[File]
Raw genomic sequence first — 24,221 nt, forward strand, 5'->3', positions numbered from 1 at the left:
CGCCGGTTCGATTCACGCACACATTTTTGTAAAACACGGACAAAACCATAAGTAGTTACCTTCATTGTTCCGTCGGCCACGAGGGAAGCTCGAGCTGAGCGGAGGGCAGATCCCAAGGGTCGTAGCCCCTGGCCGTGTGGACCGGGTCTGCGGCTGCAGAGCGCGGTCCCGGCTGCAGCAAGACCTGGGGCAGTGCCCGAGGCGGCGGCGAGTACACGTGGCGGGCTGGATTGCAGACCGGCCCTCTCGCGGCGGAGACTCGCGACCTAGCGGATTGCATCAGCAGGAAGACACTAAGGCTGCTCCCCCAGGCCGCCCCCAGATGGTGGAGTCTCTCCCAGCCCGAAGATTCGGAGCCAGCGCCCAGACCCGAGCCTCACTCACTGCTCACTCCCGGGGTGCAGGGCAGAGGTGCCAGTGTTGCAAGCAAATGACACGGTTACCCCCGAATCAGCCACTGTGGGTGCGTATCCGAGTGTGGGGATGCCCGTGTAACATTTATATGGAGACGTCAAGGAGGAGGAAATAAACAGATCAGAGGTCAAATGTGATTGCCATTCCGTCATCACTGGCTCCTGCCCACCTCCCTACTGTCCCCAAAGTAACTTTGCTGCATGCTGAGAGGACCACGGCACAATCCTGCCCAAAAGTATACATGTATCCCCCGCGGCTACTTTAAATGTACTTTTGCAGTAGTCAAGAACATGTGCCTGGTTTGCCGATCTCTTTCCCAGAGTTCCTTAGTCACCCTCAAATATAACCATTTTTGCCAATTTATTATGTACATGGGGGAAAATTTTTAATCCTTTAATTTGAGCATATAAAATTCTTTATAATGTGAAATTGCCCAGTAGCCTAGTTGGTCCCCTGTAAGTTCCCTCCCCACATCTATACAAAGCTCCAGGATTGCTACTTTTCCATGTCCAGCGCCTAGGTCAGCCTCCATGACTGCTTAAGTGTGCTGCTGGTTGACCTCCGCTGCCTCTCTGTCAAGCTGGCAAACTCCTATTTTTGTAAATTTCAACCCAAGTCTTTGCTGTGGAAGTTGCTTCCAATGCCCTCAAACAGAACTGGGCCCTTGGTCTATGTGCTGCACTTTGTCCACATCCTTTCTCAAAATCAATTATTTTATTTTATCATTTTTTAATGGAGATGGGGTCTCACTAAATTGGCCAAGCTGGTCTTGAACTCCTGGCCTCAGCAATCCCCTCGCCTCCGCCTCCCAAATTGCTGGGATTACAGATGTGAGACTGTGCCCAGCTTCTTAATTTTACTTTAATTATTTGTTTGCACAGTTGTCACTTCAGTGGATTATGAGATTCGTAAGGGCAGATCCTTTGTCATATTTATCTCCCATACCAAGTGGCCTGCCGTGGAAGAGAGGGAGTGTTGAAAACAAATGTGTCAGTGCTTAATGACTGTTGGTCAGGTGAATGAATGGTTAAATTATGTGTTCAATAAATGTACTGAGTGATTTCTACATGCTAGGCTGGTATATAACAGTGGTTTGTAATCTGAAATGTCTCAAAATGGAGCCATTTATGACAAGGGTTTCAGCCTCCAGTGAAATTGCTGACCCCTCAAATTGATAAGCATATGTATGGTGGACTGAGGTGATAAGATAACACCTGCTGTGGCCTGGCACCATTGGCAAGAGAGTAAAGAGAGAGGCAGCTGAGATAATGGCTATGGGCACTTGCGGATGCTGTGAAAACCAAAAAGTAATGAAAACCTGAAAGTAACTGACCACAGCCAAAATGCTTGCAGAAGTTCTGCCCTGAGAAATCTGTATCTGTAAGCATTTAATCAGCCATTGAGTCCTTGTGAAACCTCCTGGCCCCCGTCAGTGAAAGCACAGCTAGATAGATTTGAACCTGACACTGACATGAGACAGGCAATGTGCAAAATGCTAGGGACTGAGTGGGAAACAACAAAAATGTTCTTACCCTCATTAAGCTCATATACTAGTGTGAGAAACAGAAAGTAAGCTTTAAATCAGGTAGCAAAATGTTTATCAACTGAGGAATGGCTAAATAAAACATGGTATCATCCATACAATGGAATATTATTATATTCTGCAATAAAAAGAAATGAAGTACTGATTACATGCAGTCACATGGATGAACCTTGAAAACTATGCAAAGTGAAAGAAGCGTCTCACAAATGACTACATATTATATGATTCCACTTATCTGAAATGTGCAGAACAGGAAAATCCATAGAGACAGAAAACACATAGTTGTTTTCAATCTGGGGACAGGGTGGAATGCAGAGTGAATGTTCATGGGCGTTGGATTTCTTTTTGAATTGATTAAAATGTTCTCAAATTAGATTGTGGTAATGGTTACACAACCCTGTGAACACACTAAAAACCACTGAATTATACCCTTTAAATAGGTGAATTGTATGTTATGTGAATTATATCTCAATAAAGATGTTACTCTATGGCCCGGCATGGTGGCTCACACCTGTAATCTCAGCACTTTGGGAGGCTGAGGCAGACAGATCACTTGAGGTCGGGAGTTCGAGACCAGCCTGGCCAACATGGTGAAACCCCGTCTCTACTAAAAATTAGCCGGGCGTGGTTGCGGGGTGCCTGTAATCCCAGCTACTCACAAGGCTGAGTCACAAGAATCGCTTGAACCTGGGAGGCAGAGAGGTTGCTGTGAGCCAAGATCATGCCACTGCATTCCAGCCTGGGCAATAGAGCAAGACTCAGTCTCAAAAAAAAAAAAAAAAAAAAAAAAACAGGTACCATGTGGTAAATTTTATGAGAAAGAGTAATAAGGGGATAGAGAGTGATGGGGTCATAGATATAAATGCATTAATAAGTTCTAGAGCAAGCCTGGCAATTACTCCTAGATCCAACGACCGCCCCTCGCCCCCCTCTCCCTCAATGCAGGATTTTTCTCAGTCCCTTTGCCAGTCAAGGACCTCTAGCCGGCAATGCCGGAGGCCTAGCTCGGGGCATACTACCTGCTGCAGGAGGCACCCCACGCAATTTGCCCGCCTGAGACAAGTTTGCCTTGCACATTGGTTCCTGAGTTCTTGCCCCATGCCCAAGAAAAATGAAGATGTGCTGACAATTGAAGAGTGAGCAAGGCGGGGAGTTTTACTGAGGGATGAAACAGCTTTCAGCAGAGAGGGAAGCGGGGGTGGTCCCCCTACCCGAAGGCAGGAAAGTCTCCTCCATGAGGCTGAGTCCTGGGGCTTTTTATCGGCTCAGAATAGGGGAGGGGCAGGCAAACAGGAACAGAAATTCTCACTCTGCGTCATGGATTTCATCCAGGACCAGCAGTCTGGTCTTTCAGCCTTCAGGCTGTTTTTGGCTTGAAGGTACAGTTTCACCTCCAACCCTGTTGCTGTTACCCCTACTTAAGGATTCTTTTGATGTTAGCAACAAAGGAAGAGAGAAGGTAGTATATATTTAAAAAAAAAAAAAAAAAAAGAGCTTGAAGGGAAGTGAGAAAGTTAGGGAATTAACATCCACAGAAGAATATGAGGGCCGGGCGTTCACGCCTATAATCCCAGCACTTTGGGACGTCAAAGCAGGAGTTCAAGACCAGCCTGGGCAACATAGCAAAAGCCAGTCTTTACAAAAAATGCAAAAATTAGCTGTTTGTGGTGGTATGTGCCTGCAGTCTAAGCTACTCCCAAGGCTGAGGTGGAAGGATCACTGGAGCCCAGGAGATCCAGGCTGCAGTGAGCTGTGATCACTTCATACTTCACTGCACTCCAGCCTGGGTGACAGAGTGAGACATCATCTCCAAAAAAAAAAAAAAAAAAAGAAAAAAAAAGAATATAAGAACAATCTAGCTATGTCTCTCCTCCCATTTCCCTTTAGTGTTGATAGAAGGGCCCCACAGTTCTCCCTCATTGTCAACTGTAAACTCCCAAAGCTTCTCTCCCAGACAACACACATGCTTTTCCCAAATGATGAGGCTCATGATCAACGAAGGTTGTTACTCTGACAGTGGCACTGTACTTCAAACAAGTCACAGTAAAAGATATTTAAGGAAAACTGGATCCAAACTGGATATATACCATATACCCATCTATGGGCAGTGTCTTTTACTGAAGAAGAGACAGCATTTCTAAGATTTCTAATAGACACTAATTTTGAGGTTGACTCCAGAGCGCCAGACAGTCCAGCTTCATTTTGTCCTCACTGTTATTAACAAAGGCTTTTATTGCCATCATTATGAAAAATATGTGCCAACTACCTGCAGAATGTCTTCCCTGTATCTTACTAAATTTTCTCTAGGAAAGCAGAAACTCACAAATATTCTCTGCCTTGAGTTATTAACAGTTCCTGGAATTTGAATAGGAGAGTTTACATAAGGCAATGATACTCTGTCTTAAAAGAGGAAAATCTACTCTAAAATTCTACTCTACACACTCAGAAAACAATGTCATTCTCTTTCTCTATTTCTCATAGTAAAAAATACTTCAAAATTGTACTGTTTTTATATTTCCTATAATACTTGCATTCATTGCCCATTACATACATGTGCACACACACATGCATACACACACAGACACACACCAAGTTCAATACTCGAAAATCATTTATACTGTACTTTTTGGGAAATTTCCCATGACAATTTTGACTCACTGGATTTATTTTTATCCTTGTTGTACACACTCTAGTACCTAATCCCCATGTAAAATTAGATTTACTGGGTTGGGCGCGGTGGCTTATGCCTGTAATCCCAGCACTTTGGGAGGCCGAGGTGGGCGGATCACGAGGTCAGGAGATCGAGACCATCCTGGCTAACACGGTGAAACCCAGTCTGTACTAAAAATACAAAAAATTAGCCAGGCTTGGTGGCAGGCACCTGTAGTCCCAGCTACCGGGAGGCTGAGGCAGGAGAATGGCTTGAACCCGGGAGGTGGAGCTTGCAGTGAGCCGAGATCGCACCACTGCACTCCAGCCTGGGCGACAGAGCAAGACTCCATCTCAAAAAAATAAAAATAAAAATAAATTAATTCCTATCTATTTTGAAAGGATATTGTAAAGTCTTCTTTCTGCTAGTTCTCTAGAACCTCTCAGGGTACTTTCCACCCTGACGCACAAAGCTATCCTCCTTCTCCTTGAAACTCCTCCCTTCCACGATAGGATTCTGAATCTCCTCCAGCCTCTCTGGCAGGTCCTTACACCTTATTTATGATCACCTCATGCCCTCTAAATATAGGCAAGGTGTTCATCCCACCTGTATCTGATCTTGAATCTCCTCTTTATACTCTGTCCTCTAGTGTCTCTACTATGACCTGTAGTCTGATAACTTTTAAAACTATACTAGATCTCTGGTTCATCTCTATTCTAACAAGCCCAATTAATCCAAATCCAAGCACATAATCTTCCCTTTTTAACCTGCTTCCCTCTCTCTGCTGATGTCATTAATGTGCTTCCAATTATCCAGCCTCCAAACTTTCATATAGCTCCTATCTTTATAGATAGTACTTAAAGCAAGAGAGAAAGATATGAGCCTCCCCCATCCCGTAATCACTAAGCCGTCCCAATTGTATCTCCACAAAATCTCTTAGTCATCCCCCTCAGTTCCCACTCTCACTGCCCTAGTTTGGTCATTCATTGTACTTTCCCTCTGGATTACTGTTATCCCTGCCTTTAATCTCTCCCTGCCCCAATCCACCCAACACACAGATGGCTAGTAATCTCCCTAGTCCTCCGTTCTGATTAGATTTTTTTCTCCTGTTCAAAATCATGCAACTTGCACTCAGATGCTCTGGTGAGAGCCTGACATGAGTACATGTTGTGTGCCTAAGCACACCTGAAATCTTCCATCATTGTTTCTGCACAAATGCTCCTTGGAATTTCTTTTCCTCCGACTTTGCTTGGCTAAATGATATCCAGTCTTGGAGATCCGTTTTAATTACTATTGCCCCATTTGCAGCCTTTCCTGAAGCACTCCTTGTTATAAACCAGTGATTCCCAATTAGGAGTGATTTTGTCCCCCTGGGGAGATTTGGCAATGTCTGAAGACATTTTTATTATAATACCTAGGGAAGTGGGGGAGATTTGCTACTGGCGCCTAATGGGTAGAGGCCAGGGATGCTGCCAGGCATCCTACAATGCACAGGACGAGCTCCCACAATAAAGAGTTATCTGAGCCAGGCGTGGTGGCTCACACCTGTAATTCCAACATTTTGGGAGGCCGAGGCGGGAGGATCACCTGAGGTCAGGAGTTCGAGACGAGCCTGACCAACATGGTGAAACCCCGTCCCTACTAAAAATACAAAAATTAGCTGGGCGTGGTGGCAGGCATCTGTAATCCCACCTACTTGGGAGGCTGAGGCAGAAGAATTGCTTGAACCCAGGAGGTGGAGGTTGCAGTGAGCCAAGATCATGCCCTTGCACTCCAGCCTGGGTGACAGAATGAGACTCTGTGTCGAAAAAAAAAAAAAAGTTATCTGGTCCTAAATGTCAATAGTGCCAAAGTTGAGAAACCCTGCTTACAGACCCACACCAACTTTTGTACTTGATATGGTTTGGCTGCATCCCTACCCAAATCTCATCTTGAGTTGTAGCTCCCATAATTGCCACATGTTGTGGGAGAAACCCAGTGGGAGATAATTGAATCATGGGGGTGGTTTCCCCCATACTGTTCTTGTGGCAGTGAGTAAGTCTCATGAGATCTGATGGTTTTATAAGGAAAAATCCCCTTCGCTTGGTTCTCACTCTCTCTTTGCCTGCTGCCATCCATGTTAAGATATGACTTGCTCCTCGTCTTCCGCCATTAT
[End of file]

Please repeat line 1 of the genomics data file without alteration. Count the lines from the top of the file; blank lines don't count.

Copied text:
Raw genomic sequence first — 24,221 nt, forward strand, 5'->3', positions numbered from 1 at the left: